Naomi Replansky, a poet known for works about working-class life and the turmoil of the 20th century, passed away at the age of 104 on Saturday.
Replansky was born in 1918 in the Bronx to Russian Jewish immigrants Sol and Fannie (Ginsberg) Replansky. Despite writing poetry since her teens, Replansky only published her works a few times throughout nearly a century of writing.
In an interview with Bridges, a Jewish feminist journal, Replansky recounted that she wrote her first poem at the age of 10 about the movie Metropolis. The poem began:
Hark, hear the bell's sad muffled roar,And through the open door,Come millions of workers with bodies worn,The overseers look at them in scorn.
Her first book of poetry, Ring Song, was published in 1952 and nominated for a National Book Award. Her next book of poetry, Twenty One Poems Old and New, came thirty years later and was published in 1988. A few years later, she published The Dangerous World: New and Selected Poems 1934–1994 and then almost two decades later she published Collected Poems.
At 101, Naomi Replansky and her partner Eva Kollisch, 95, experienced the worst moments of the 20th century. Together since 1986, they both survived the Spanish Flu, the Depression and the Holocaust. Their stories are examples of resistance and resilience. pic.twitter.com/IVMkQuyx8i— Museu do Holocausto (@MHolocausto_en) April 17, 2020
While Ring Song drew accolades, it also drew some criticism, as Replansky used rhyme and rhythms which were unfashionable at the time. Replansky stated in Contemporary Women Poets in 1997 that her main poetic influences were "William Blake, folk songs, Shakespeare, George Herbert, Emily Dickinson and Japanese poetry."
Replansky identified with the communist movement as a youth and wrote many poems about labor, poverty, racism and the Holocaust. In the Bridges interview, the poet stated that she was "a liberal, a socialist with a small 's,' skeptical of ideologies but socially committed."
"Poetry for me is a way of mastering the world. Strong emotions come to me in the shape of poetry."Naomi Replansky
"Poetry for me is a way of mastering the world. Strong emotions come to me in the shape of poetry," said the poet.
One verse she wrote in 1943 cited by the LA Review of Books read:
A brick not used in buildingCan smash a window pane.For anyone with ears to hearLet it be said again.A brick not used in buildingCan smash a window pane.
Replansky said that she would have loved to live in Paris, but was unable to leave the US in the 1950s after her passport was revoked, apparently due to her leftist ideology, according to The New York Times. Poetry was not her only profession as she worked in offices, on assembly lines, as a lathe operator and as an early computer programmer, among other professions.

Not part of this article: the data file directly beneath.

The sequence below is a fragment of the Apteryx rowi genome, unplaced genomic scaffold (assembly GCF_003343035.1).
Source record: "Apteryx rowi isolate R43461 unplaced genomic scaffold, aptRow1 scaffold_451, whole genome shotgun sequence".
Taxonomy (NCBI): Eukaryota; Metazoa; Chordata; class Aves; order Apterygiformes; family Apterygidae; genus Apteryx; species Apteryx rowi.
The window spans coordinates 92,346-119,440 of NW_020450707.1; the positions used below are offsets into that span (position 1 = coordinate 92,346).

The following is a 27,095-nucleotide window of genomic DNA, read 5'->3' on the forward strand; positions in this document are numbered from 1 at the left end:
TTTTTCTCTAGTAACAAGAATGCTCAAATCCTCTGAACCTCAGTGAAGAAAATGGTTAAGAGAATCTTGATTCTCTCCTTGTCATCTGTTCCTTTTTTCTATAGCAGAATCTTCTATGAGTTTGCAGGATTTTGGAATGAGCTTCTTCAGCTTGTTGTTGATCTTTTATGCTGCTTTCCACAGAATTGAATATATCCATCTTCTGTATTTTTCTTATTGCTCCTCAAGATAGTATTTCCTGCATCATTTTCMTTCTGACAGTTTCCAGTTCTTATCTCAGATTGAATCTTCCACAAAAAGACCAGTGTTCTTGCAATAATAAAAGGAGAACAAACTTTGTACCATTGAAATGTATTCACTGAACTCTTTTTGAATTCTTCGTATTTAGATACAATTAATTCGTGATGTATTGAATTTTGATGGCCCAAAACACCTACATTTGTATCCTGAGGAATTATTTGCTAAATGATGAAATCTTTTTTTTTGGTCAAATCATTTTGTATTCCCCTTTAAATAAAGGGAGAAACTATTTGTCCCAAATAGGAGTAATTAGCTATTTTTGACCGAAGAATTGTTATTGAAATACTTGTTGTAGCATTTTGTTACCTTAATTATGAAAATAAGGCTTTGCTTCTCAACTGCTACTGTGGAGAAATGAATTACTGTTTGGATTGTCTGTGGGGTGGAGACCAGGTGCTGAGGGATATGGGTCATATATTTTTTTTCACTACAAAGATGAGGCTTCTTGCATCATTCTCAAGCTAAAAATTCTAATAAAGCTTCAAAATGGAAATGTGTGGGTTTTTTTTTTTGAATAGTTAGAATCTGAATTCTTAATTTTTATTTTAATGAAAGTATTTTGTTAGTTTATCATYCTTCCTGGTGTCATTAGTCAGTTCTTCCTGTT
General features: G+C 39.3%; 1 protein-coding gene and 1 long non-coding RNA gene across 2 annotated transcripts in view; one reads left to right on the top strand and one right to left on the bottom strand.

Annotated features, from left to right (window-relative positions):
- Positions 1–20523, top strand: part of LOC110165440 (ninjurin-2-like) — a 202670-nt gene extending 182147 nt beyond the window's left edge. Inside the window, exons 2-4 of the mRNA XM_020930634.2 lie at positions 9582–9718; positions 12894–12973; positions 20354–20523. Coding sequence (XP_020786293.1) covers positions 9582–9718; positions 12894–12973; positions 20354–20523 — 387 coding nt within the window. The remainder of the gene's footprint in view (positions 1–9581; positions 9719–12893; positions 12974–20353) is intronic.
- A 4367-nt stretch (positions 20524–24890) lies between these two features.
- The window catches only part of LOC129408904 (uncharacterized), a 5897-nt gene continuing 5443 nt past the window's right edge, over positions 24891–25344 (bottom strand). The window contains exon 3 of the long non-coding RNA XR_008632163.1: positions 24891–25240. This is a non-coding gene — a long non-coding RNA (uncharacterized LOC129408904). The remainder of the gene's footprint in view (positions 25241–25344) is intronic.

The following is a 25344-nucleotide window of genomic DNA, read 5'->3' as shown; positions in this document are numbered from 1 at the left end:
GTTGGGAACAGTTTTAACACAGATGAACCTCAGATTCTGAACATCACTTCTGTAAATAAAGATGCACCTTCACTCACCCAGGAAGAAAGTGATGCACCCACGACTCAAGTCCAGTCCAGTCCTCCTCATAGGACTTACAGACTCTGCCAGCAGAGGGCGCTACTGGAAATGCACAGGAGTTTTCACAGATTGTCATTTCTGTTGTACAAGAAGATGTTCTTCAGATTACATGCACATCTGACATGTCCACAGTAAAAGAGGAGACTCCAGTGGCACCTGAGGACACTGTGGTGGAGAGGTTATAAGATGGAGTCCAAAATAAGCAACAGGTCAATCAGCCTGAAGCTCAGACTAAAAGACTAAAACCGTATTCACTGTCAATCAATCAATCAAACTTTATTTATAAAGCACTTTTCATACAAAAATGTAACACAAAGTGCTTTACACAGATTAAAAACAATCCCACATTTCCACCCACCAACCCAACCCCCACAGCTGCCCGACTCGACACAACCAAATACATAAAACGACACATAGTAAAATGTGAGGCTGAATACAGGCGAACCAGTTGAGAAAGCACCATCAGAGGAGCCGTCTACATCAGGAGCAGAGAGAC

While Replansky was not as well known as some other poets, her work was strongly admired by fellow poets and writers.
"An intensely political poet, appalled by the cruelty, greed, and corruption of the masters of nations and corporations, appalled and enraged. I was drawn first to her lyricism, but I soon saw the rightness of her vision."American Jewish poet Phillip Levine
American Jewish poet Phillip Levine described Replansky as "an intensely political poet, appalled by the cruelty, greed, and corruption of the masters of nations and corporations, appalled and enraged. I was drawn first to her lyricism, but I soon saw the rightness of her vision."
American short-story writer Grace Paley described Replansky's poetry as "a music for which readers of poetry have been lonesome for years."
"Naomi Replansky must be counted among the most brilliant American poets,” Pulitzer Prize-winning poet George Oppen said in the early 1980s, according to The New York Times. “That she has not received adequate praise is one of the major mysteries of the world of poetry.
Replansky also translated a number of plays and poems from German and Yiddish authors.
'Hitler made me a Jew'
Of her Jewish identity, Replansky related to Bridges that she grew up in a secular household, but that her Jewish identity was "very" important to her. "Hitler made me a Jew. Before, I considered myself an internationalist-and maybe more involved with Black causes than with Jewish," said the poet. "I don't at all 'practice' in the religious sense. I'm secular."
Concerning Israel, Replansky stated that she was happy for the existence of the state after the Holocaust and was a member of Peace Now as of 2002.
Replansky met her partner, Eva Kollisch in the 1980s at a reading by Paley. The two married in 2009. Kollisch was saved from the Holocaust on the Kindertransport to England in 1939.
In 2015, Replansky and Kollisch received the Clara Lemlich Award honoring women who have spent their lives working for the larger good.
Replansky is survived by Kollisch, her stepson, journalist Uri Berliner, and a step-grandson.